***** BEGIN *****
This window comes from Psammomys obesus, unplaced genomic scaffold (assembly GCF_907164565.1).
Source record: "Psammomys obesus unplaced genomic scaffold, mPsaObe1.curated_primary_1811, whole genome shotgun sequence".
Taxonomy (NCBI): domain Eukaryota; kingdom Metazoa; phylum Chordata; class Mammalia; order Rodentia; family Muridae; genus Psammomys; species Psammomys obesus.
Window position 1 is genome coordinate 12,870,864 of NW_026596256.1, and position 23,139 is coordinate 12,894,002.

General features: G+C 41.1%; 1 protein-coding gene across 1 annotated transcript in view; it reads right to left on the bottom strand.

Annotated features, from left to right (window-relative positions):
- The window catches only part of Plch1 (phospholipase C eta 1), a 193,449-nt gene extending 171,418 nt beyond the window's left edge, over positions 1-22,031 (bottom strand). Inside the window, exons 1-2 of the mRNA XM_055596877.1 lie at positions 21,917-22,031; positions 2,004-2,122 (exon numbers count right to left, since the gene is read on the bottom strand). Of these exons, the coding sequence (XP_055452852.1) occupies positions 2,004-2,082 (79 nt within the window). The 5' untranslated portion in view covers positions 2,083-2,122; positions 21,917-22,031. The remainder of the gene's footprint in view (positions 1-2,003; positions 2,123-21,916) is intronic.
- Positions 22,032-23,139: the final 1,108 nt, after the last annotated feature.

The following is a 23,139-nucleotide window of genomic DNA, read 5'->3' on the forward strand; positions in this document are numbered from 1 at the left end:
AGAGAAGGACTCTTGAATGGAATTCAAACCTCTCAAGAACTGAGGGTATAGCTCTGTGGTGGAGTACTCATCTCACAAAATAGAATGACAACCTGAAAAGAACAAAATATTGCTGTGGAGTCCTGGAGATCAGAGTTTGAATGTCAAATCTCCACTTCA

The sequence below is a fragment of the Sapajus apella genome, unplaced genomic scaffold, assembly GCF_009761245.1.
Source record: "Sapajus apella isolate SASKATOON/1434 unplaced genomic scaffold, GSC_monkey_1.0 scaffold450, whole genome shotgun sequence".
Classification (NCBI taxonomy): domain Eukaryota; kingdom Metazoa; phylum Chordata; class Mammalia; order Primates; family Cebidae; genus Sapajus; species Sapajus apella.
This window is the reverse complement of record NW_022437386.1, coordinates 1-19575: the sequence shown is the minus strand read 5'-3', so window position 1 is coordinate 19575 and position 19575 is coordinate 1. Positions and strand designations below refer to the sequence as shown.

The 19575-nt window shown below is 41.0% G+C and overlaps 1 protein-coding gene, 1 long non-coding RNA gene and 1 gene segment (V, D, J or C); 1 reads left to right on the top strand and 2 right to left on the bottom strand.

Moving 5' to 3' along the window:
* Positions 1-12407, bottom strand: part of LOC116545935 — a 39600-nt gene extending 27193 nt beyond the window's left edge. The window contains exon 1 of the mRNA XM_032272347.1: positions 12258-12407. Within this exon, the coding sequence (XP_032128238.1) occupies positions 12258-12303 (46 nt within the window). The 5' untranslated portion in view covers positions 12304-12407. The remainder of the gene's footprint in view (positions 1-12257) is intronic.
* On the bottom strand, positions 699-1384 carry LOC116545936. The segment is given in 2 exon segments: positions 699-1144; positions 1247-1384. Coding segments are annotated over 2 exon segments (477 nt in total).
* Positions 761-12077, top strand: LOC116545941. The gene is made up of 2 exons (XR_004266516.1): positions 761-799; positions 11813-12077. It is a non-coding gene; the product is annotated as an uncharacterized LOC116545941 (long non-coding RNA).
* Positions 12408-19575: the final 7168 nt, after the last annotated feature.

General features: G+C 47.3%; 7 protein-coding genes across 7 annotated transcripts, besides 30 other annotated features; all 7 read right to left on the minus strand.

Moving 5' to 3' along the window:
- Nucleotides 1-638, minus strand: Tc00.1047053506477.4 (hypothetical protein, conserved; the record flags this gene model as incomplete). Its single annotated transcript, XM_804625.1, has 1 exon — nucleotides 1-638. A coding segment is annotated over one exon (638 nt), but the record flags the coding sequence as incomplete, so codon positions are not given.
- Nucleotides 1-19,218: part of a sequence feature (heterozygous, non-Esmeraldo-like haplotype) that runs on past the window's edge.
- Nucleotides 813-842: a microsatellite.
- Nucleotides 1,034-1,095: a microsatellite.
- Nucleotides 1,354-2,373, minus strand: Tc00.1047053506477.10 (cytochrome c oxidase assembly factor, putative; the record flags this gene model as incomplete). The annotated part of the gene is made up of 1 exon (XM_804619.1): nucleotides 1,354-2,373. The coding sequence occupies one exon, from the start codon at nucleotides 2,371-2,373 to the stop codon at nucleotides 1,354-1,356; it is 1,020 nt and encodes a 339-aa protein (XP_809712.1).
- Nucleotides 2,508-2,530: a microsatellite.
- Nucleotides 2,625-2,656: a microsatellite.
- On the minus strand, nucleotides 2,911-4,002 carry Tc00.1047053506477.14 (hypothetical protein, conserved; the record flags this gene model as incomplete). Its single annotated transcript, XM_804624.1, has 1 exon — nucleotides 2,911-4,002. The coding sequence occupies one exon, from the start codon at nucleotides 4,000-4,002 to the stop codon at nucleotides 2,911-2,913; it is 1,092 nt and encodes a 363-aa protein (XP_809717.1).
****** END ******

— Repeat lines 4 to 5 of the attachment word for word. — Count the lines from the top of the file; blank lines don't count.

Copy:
Window position 1 is genome coordinate 12,870,864 of NW_026596256.1, and position 23,139 is coordinate 12,894,002.

General features: G+C 41.1%; 1 protein-coding gene across 1 annotated transcript in view; it reads right to left on the bottom strand.